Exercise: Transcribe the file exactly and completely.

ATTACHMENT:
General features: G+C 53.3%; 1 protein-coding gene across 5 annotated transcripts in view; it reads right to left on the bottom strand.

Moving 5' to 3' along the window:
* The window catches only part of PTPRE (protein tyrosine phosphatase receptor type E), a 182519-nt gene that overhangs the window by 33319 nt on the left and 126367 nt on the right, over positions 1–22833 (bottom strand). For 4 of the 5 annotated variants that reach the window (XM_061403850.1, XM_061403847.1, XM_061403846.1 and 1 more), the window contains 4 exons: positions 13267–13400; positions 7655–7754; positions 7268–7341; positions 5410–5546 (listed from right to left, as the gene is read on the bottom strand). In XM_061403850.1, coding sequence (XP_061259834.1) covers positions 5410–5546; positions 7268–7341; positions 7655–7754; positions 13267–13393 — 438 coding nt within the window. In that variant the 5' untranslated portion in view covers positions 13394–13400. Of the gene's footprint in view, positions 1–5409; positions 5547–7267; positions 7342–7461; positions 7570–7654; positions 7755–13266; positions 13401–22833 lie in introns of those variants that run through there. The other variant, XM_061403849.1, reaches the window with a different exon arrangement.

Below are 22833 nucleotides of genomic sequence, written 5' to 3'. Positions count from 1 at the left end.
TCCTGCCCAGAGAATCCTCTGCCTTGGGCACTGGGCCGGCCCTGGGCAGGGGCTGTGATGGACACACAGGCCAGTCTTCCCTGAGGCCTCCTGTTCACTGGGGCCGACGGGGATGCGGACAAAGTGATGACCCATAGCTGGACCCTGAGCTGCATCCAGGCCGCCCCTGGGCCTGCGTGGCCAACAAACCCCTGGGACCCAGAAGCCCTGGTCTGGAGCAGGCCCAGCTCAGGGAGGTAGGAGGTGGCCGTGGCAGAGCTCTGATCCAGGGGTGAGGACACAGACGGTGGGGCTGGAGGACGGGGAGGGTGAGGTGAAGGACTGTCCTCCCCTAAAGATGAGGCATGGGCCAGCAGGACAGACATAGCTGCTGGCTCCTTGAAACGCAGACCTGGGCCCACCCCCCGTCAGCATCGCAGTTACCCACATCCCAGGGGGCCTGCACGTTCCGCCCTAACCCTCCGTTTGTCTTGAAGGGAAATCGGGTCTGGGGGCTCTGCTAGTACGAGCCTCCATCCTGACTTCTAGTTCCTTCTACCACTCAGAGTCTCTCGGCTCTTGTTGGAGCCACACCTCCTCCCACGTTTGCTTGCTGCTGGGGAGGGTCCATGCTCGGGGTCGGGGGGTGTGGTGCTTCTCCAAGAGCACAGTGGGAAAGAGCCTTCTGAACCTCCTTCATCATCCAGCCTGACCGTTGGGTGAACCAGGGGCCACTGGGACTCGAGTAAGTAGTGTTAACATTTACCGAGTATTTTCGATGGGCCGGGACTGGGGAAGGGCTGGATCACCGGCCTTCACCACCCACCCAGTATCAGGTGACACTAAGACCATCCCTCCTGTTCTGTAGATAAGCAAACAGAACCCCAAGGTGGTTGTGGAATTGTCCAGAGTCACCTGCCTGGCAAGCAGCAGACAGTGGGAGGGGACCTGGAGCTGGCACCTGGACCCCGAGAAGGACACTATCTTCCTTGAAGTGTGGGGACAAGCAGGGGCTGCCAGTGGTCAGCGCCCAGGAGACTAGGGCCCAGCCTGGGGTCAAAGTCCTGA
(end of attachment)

General features: G+C 53.3%; 1 protein-coding gene across 5 annotated transcripts in view; it reads right to left on the bottom strand.

Moving 5' to 3' along the window:
* The window catches only part of PTPRE (protein tyrosine phosphatase receptor type E), a 182519-nt gene that overhangs the window by 33319 nt on the left and 126367 nt on the right, over positions 1–22833 (bottom strand). For 4 of the 5 annotated variants that reach the window (XM_061403850.1, XM_061403847.1, XM_061403846.1 and 1 more), the window contains 4 exons: positions 13267–13400; positions 7655–7754; positions 7268–7341; positions 5410–5546 (listed from right to left, as the gene is read on the bottom strand). In XM_061403850.1, coding sequence (XP_061259834.1) covers positions 5410–5546; positions 7268–7341; positions 7655–7754; positions 13267–13393 — 438 coding nt within the window. In that variant the 5' untranslated portion in view covers positions 13394–13400. Of the gene's footprint in view, positions 1–5409; positions 5547–7267; positions 7342–7461; positions 7570–7654; positions 7755–13266; positions 13401–22833 lie in introns of those variants that run through there. The other variant, XM_061403849.1, reaches the window with a different exon arrangement.

Below are 22833 nucleotides of genomic sequence, written 5' to 3'. Positions count from 1 at the left end.
TCCTGCCCAGAGAATCCTCTGCCTTGGGCACTGGGCCGGCCCTGGGCAGGGGCTGTGATGGACACACAGGCCAGTCTTCCCTGAGGCCTCCTGTTCACTGGGGCCGACGGGGATGCGGACAAAGTGATGACCCATAGCTGGACCCTGAGCTGCATCCAGGCCGCCCCTGGGCCTGCGTGGCCAACAAACCCCTGGGACCCAGAAGCCCTGGTCTGGAGCAGGCCCAGCTCAGGGAGGTAGGAGGTGGCCGTGGCAGAGCTCTGATCCAGGGGTGAGGACACAGACGGTGGGGCTGGAGGACGGGGAGGGTGAGGTGAAGGACTGTCCTCCCCTAAAGATGAGGCATGGGCCAGCAGGACAGACATAGCTGCTGGCTCCTTGAAACGCAGACCTGGGCCCACCCCCCGTCAGCATCGCAGTTACCCACATCCCAGGGGGCCTGCACGTTCCGCCCTAACCCTCCGTTTGTCTTGAAGGGAAATCGGGTCTGGGGGCTCTGCTAGTACGAGCCTCCATCCTGACTTCTAGTTCCTTCTACCACTCAGAGTCTCTCGGCTCTTGTTGGAGCCACACCTCCTCCCACGTTTGCTTGCTGCTGGGGAGGGTCCATGCTCGGGGTCGGGGGGTGTGGTGCTTCTCCAAGAGCACAGTGGGAAAGAGCCTTCTGAACCTCCTTCATCATCCAGCCTGACCGTTGGGTGAACCAGGGGCCACTGGGACTCGAGTAAGTAGTGTTAACATTTACCGAGTATTTTCGATGGGCCGGGACTGGGGAAGGGCTGGATCACCGGCCTTCACCACCCACCCAGTATCAGGTGACACTAAGACCATCCCTCCTGTTCTGTAGATAAGCAAACAGAACCCCAAGGTGGTTGTGGAATTGTCCAGAGTCACCTGCCTGGCAAGCAGCAGACAGTGGGAGGGGACCTGGAGCTGGCACCTGGACCCCGAGAAGGACACTATCTTCCTTGAAGTGTGGGGACAAGCAGGGGCTGCCAGTGGTCAGCGCCCAGGAGACTAGGGCCCAGCCTGGGGTCAAAGTCCTGA